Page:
Rob Eastaway has been Director of Maths Inspiration since it began in 2004. He is an author whose books on everyday maths include the bestselling Why Do Buses Come In Threes? and Maths On the Back of an Envelope. He is the puzzle adviser for New Scientist magazine, and often appears on BBC Radio 4 and 5 Live to talk about the maths of everyday life.
Matt Parker is known as the "stand-up mathematician" and is the only person to hold the prestigious title of London Mathematical Society Popular Lecturer while simultaneously having a sold-out comedy show at the Edinburgh Festival Fringe. Matt is always keen to mix his two passions of mathematics and stand-up as well as presenting TV and radio shows. In 2019 his second book, Humble Pi, became the first ever maths book to be No.1 in The Sunday Times bestsellers (just ahead of Michelle Obama's autobiography).
Ben Sparks is a mathematician, a musician, and a speaker. He gives talks and workshops around the world on the beauty and magic of mathematics , and often performs songs with his guitar as part of the show. He's based at the University of Bath and also works with the Advanced Maths Support Programme around the UK. He's a big fan of imaginary numbers and Geogebra, and if his face is familiar, you might have seen him on YouTube's Numberphile channel.
David Acheson is a Fellow of Jesus College, Oxford, and the author of 1089 and All That. He enjoyed his 15 minutes of fame when he appeared live on BBC's Tomorrow's World to demonstrate his explanation of the Indian Rope Trick. And he plays a mean guitar, too.
Dr Jackie Bell is an award-winning Senior Teaching Fellow at Imperial College London. The first in her family to go to university, she graduated from the University of Liverpool with a PhD in theoretical particle physics, MSc in Mathematical Sciences and BSc in Mathematics. In 2017 Jackie was selected from over 3,000 applicants to take part in the BBC Science production 'Astronauts: Do You Have What It Takes?'
Sammie Buzzard is a glaciologist and climate scientist, based at Cardiff University. Her research focuses on the melting of Antarctica's ice shelves, using maths to model how and where ice shelves may become vulnerable to sudden collapse. This is important in determining how much Antarctica might contribute to a rise in global sea levels.
She fills her spare time playing the oboe, making science themed cakes and supporting Barnet FC which is possibly even more depressing than melting ice shelves...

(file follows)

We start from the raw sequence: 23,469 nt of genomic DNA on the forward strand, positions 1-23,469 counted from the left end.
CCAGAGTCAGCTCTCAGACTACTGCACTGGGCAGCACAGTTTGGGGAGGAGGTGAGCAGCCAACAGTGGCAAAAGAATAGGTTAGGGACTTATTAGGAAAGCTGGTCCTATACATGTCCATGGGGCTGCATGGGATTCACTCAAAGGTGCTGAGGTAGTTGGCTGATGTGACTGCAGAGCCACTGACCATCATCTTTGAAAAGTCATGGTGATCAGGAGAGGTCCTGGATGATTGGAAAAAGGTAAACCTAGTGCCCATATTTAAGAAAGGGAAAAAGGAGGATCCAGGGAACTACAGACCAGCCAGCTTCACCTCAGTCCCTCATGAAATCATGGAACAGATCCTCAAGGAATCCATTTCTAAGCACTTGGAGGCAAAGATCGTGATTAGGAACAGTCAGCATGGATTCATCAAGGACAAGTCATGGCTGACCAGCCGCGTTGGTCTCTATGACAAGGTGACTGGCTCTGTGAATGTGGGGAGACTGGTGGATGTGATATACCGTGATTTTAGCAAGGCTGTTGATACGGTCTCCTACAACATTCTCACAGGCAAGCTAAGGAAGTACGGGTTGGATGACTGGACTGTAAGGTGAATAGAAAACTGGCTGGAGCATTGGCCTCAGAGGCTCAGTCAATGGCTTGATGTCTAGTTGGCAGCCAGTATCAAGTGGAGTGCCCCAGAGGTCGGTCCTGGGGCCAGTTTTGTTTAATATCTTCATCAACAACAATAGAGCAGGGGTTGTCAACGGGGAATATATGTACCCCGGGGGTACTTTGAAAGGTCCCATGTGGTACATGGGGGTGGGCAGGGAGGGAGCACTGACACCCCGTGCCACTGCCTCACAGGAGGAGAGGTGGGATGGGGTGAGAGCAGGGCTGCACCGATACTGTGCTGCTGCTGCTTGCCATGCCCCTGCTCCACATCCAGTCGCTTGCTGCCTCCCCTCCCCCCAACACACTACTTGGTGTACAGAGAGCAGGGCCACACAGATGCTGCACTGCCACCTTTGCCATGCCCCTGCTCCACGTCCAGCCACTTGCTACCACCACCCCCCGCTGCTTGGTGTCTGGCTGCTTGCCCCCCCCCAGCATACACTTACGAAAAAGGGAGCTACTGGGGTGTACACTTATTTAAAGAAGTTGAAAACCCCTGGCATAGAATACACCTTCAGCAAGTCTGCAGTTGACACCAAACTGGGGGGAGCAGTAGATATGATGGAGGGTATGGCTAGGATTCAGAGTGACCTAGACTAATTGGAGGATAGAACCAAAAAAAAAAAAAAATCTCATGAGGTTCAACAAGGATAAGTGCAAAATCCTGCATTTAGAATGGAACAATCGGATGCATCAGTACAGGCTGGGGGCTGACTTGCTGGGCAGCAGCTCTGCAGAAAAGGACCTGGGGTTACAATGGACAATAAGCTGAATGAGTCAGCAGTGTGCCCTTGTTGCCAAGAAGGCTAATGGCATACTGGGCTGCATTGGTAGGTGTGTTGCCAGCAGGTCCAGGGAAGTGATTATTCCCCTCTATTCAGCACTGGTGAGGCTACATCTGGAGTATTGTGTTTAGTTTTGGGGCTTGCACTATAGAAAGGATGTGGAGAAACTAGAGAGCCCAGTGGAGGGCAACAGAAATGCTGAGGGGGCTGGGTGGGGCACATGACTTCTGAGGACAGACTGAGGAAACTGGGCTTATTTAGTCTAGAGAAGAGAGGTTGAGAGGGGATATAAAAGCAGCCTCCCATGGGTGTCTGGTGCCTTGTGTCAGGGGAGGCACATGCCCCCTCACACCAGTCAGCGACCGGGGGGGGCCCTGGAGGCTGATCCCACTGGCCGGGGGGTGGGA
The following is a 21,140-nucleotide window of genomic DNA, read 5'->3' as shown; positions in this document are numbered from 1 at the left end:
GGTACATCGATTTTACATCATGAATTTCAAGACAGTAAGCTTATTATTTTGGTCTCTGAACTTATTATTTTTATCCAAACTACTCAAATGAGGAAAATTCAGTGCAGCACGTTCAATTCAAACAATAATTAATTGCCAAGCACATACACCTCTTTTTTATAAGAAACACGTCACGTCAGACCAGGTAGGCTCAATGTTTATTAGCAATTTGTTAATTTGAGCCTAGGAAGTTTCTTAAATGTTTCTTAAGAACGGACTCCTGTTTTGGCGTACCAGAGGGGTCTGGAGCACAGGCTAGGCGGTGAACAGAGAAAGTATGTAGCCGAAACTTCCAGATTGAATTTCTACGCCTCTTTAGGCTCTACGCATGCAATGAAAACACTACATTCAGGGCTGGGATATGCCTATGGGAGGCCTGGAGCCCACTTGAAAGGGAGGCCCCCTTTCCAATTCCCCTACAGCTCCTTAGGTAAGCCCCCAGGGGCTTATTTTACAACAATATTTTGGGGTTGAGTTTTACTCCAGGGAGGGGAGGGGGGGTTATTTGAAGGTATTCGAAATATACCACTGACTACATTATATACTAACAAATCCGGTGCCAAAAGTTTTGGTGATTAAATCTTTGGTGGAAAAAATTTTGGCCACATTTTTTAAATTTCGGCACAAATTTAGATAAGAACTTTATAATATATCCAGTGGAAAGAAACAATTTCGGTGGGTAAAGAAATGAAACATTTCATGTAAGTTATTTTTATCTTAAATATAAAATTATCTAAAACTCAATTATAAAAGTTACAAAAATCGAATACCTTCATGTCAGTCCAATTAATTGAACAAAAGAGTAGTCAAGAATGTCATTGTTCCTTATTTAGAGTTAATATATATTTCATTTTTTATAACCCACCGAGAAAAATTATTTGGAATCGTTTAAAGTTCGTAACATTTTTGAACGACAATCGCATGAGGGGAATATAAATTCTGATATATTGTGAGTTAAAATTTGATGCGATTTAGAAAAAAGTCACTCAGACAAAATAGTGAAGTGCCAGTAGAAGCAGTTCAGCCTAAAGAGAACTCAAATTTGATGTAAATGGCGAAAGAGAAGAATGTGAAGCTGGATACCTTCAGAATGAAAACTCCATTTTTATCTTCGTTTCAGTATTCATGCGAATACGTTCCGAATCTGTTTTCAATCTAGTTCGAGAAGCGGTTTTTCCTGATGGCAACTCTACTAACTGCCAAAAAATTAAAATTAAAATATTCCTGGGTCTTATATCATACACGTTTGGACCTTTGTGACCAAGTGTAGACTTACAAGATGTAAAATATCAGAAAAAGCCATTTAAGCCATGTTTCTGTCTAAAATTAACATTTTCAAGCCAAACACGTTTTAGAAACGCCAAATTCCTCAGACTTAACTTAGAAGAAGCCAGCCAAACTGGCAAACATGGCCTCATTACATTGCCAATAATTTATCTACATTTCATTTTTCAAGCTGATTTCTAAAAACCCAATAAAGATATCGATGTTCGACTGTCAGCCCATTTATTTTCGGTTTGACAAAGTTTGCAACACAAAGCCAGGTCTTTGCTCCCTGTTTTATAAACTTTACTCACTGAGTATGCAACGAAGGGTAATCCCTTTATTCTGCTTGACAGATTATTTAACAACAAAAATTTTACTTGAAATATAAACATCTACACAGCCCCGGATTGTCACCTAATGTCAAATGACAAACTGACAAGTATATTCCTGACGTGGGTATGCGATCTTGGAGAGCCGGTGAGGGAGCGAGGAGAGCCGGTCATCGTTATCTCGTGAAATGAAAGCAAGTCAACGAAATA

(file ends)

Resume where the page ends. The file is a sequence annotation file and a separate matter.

Nira Chamberlain is a professional mathematician who has used maths to solve problems in aerospace, retail and the car industry. He is the next President of the Institute of Maths and its Applications. Nira grew up in Birmingham, has a PhD in Mathematics from Portsmouth University, and calls himself "Aston Villa's number one armchair fan". In the 2018-19 football season, Nira combined his two passions when he used maths to correctly predict that Aston Villa and West Bromwich Albion would meet in the play-off semi-finals.
Hilary Costello graduated with a degree in Mechanical Engineering in 2010 from the University of Alberta, Canada. She did a PhD at Cambridge, looking at whether it might be feasible to cool the planet by putting particles into the stratosphere to reflect sunlight (How cool is that?!). In May 2011 she starred in Channel 4's documentary recreating the WW2 Dambusters raid. Now she's working on top secret aviation projects - and she's also learning to be a glider pilot.
Tom Crawford - is a maths tutor at the University of Oxford with a mission to share his love of maths with the world through his award-winning website tomrocksmaths.com. Whether he's performing live as the 'Naked Mathematician' with Equations Stripped, telling you the fun facts about numbers you didn't realise you've secretly always wanted to know with his Funbers series on the BBC, or getting another maths tattoo (8 and counting), it's safe to say Tom is always finding new ways to misbehave with numbers.
Kyle D Evans is a singer, comedian and general jack of all mathematical trades. He has talked (and sung) at venues from science festivals to comedy clubs, schools to pie shops. He is a regular contributor to BBC Radio 4's flagship numbers programme More or Less, and is perhaps most proud of having a song about the Riemann hypothesis used as a local radio jingle - surely a world first.
Hannah Fry is a lecturer in the Mathematics of Cities at the Centre for Advanced Spatial Analysis at University College London. Her PhD was in the mathematics of fluid flows but she now spends her days looking at the patterns in human behaviour. She's shot to fame as a presenter of numerous BBC programmes, including Cities In The Sky and Horizon. In 2019 she delivered the highly acclaimed Royal Institution Christmas Lectures on TV.
Zoe Griffiths is a mathematician who travels the UK and internationally gives talks and workshops in schools, at science festivals, teacher conferences and at comedy nights. Zoe has given talks at the Cheltenham Science Festival, in the Royal Institution world-famous lecture theatre and has performed mathematical comedy at Robin Ince’s variety show Nine Lessons and Carols for Curious People.
Dr James Grime is a speaker and maths populariser with the Millennium Mathematics Project at Cambridge Unviersity. He has toured the world with his code-breaking talk. In his spare time, James creates videos about maths for Youtube - where he has become something of a maths celebrity. And how did he get into this business? He came to Maths Inspiration in Manchester as a PhD student. The rest is history.
Timandra Harkness performs science comedy variously with Matt Parker, Helen Pilcher and solo. She also presents radio programmes on BBC Radio 4, and her book Big Data: Does Size Matter? is published by Bloomsbury in Summer 2016. Timandra is studying Maths and Statistics with the Open University just for fun.